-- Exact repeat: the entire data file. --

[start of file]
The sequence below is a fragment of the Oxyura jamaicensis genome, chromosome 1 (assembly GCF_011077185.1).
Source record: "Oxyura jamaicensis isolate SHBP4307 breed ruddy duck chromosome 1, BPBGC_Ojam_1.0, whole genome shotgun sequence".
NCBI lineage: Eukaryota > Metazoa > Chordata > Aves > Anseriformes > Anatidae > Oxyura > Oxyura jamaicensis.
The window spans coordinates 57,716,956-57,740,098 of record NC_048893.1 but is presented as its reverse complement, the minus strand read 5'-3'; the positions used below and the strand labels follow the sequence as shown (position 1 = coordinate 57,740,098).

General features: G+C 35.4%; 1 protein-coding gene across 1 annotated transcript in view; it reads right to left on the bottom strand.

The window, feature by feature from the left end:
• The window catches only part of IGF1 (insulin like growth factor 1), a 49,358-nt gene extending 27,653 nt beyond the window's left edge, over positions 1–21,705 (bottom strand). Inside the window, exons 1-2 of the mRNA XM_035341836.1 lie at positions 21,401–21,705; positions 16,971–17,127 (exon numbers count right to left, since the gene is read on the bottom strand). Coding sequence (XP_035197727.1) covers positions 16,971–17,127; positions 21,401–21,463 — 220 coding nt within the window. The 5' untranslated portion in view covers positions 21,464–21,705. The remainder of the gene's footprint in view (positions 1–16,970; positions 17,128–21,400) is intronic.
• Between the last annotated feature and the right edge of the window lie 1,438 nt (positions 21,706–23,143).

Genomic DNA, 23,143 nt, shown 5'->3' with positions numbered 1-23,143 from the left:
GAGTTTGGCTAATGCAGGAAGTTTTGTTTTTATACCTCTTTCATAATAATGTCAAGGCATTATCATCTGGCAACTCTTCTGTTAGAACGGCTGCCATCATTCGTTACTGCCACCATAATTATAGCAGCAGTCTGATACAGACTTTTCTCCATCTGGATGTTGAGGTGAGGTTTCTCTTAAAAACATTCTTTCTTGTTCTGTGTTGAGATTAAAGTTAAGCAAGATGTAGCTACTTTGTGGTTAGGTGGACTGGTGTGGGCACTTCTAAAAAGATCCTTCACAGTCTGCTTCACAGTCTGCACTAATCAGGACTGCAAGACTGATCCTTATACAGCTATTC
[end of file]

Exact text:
The sequence below is a fragment of the Oxyura jamaicensis genome, chromosome 1 (assembly GCF_011077185.1).
Source record: "Oxyura jamaicensis isolate SHBP4307 breed ruddy duck chromosome 1, BPBGC_Ojam_1.0, whole genome shotgun sequence".
NCBI lineage: Eukaryota > Metazoa > Chordata > Aves > Anseriformes > Anatidae > Oxyura > Oxyura jamaicensis.
The window spans coordinates 57,716,956-57,740,098 of record NC_048893.1 but is presented as its reverse complement, the minus strand read 5'-3'; the positions used below and the strand labels follow the sequence as shown (position 1 = coordinate 57,740,098).

General features: G+C 35.4%; 1 protein-coding gene across 1 annotated transcript in view; it reads right to left on the bottom strand.

The window, feature by feature from the left end:
• The window catches only part of IGF1 (insulin like growth factor 1), a 49,358-nt gene extending 27,653 nt beyond the window's left edge, over positions 1–21,705 (bottom strand). Inside the window, exons 1-2 of the mRNA XM_035341836.1 lie at positions 21,401–21,705; positions 16,971–17,127 (exon numbers count right to left, since the gene is read on the bottom strand). Coding sequence (XP_035197727.1) covers positions 16,971–17,127; positions 21,401–21,463 — 220 coding nt within the window. The 5' untranslated portion in view covers positions 21,464–21,705. The remainder of the gene's footprint in view (positions 1–16,970; positions 17,128–21,400) is intronic.
• Between the last annotated feature and the right edge of the window lie 1,438 nt (positions 21,706–23,143).

Genomic DNA, 23,143 nt, shown 5'->3' with positions numbered 1-23,143 from the left:
GAGTTTGGCTAATGCAGGAAGTTTTGTTTTTATACCTCTTTCATAATAATGTCAAGGCATTATCATCTGGCAACTCTTCTGTTAGAACGGCTGCCATCATTCGTTACTGCCACCATAATTATAGCAGCAGTCTGATACAGACTTTTCTCCATCTGGATGTTGAGGTGAGGTTTCTCTTAAAAACATTCTTTCTTGTTCTGTGTTGAGATTAAAGTTAAGCAAGATGTAGCTACTTTGTGGTTAGGTGGACTGGTGTGGGCACTTCTAAAAAGATCCTTCACAGTCTGCTTCACAGTCTGCACTAATCAGGACTGCAAGACTGATCCTTATACAGCTATTC